Interning at the Happiest Place on Earth

May 01, 2012








Spencer Lynn ’12 shares his experience at Walt Disney Imagineering (Video edited and produced by Cass Yankala '13)

 

When the chance to intern at Walt Disney Imagineering (WDI) was presented to Spencer Lynn ’12, the theatre major and film studies minor leaped at the opportunity. A few months later, Lynn has realized his role inside WDI’s prop department isn’t too different from the work he’s been used to at Rollins’ Annie Russell Theatre. “The one thing they both share is hard work,” he quipped. “It may sound cliché, but WDI props and theatre in general require late nights and early mornings.  In theatre the show must always go on; at Disney the show is always going on.”

Would you share how you got the internship at Disney?
At the beginning of the fall 2011 semester, Blair Johnson, administrative assistant in the theatre arts and dance department, received an email from Disney asking if there was anyone interested in working for WDI. Blair quickly called me and forwarded me the email, and I immediately sent my resume and info over. I had an interview at the WDI main campus with my future boss and he graciously offered me a position right there on the spot. I did a little reworking of my class schedule and managed to be a full-time undergrad while still work in the prop department.

What drew you to this internship in the first place?
Ever since I was little, I've always wanted to work for Walt Disney Imagineering. It is, in fact, a dream come true to work there. While I had never considered working in the prop department, I've done props for several theatre shows here at Rollins in the Annie Russell so it didn't seem too radical of a move.

What does a typical day look like in the WDI prop department?
The wonderful thing about working at WDI is that there aren't any "normal days." Some days I pack crates to be shipped off to Germany for the newest cruise ship, the Disney Fantasy. On any give day, I install props out in the parks; other days I organize documentation for show quality standards, and I find myself in a shed somewhere organizing props from attractions that are now closed, which is really great as someone who really loves Disney.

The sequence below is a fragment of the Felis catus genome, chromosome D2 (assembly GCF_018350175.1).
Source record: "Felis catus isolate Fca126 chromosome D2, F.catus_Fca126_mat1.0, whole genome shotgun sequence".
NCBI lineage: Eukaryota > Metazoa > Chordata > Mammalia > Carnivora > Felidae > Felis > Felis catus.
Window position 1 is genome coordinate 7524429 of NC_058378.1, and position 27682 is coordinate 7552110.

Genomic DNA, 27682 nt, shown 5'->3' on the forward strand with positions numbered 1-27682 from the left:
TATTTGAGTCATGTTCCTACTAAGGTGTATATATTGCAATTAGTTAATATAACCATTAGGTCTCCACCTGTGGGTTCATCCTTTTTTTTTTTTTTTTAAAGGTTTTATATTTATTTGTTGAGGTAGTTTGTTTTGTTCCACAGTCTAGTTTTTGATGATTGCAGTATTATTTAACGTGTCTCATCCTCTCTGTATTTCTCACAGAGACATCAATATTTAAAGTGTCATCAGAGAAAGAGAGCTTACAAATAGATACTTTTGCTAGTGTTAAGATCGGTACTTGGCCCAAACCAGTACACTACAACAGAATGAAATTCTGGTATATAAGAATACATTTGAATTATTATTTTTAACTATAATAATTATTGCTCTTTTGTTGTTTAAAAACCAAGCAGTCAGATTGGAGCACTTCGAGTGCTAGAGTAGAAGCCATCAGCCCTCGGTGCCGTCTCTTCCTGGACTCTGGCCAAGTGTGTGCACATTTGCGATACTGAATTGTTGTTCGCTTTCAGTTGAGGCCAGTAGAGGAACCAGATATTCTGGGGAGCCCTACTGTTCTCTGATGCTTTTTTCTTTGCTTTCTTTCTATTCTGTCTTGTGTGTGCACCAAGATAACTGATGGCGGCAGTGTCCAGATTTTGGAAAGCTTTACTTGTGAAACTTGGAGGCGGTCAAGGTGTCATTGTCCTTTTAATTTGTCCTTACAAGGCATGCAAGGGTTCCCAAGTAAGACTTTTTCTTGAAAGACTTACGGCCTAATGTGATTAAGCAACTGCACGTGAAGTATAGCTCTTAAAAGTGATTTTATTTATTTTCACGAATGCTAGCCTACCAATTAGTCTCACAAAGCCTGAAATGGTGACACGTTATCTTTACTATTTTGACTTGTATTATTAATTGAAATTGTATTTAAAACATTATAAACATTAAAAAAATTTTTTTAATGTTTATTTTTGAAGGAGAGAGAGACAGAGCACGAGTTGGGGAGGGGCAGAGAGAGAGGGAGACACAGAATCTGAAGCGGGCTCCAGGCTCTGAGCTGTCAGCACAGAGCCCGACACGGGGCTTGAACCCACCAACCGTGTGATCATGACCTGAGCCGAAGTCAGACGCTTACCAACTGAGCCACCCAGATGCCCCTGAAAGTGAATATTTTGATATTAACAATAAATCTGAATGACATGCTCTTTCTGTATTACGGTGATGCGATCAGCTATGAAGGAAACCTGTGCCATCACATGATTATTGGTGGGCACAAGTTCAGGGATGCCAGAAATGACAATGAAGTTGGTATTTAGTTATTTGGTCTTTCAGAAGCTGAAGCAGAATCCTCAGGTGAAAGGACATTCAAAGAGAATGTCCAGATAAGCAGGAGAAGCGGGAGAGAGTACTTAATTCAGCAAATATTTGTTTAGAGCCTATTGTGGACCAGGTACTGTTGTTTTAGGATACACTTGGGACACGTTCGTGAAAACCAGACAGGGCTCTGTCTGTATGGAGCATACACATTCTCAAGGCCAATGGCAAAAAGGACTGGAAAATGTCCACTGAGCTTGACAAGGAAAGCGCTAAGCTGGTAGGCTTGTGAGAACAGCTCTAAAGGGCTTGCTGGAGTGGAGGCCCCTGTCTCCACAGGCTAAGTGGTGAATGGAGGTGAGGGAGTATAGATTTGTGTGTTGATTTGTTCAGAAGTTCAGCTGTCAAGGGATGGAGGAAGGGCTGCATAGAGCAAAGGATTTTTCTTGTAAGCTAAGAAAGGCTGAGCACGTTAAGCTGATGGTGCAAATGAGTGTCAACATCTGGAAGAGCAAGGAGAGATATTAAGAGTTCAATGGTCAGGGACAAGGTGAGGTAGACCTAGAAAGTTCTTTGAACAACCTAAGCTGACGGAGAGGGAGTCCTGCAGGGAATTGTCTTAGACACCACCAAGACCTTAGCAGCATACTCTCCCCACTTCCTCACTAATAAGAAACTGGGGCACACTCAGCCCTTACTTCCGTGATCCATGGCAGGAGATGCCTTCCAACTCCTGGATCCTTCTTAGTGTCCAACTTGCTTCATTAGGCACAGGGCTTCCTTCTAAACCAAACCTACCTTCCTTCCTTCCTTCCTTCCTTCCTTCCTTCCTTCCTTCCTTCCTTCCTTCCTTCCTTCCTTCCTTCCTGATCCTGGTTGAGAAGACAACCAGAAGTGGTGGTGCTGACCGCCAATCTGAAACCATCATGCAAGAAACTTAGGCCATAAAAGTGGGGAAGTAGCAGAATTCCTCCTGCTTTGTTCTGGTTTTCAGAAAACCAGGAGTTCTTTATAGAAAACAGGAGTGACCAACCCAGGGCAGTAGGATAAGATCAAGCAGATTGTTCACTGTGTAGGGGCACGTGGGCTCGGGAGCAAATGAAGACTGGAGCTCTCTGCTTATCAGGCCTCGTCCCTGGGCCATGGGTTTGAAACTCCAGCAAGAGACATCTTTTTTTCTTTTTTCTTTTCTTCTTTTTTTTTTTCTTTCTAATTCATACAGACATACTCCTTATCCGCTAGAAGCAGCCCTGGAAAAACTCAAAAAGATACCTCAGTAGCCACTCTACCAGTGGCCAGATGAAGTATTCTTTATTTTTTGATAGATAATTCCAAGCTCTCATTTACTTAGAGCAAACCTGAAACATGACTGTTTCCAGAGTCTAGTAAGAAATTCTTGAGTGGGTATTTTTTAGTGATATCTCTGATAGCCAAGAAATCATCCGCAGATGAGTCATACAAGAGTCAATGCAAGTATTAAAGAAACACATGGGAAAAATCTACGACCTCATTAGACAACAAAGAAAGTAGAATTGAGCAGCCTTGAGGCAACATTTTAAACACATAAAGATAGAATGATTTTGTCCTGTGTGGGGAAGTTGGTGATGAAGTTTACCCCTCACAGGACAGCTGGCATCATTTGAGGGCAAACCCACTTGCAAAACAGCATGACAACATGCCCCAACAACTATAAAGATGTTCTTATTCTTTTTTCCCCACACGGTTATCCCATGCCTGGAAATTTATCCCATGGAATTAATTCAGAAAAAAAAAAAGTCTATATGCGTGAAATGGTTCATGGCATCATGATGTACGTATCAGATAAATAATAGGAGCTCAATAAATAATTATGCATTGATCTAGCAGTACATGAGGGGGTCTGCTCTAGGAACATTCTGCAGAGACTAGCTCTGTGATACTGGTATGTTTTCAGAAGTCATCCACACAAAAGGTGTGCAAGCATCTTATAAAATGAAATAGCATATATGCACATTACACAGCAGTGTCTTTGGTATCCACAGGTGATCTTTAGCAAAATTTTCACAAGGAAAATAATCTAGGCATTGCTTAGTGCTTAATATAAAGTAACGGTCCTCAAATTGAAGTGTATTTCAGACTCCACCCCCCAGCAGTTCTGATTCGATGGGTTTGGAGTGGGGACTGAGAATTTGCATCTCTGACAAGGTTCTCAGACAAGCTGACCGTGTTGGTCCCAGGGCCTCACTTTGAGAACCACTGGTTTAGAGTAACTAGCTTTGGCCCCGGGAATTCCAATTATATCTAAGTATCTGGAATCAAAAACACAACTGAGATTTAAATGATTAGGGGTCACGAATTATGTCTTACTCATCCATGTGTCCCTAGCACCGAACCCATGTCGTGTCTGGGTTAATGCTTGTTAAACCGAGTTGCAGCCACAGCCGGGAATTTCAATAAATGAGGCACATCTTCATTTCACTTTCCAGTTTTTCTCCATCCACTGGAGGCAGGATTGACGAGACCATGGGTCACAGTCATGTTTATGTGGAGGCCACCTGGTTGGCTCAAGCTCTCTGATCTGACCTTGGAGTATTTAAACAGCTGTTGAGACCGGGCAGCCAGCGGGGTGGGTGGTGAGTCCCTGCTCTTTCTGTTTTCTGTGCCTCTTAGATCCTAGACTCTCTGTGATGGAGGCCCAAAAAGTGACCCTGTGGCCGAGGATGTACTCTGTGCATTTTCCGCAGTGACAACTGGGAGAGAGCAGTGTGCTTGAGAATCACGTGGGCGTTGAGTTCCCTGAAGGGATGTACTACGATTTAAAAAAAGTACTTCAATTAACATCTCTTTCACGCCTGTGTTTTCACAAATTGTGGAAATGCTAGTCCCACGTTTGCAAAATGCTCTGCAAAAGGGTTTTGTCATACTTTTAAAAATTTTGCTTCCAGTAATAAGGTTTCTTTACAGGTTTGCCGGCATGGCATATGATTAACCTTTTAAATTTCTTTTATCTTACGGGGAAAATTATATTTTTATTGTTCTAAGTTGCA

What sort of props are we talking about here?
A prop in a Disney park or resort is best defined as nothing that is part of the hardscape but is still an element of a scene. For example, on Pirates of the Caribbean, all of the treasure, artificial foliage, barrels, soft goods, or nearly anything else that's not actually part of the structure of the building or set. For almost any attraction, if you were to go in and remove the props you'd be left with only the ride system, hardscape, and animatronics.

What's the best thing about working with Disney?
Okay, this is going to sound so sugarcoated and Disney-esque but the best part about working at Disney is that it genuinely is a dream come true. Everyday when I go to work I know that everything that I'm doing, in turn, has some effect on someone's magical moment in the park. For some people, it, unfortunately, is "just a job."

What's been the most surprising thing about working with Disney?
A lot of people ask me if it's any less magical now working behind the scenes and doing what I do. I'll admit, at first I thought this was going to be true but I'm happy to say it truly is not. I see things differently now, yes, but that element of unexplainable magic is always present.

What's this we hear about the light shows in your dorm room?
Ha. I'm not so certain I'd call them light "shows" as much as I would just say I have a lot of really cool lights in my room. I've just collected a lot of really fun lighting units over the year, and of course they all have to be turned on every now and then... with music... loud music... okay, yes... I guess it is a light show. It is funny though how people make such a big deal about it. To me, it's just something that's so natural that I forget it's odd to have more lights than paperclips in your room.

Where are you headed after graduation?
That is a fine question that I truly do no know the answer to. Time will tell. I'm taking life day by day. Everyday, I am so grateful to have new doors open and to meet new people. It's through those doors and people that I have become what I am today and I can only hope that there will continue to be more individuals and opportunities on the horizon. I've always personally believed, to quote Aerosmith, "Dream on... dream until your dreams come true," and that's exactly how I plan to handle the future. Keep dreaming. Keeping doing.

By Kristen Manieri

Office of Marketing & Communications
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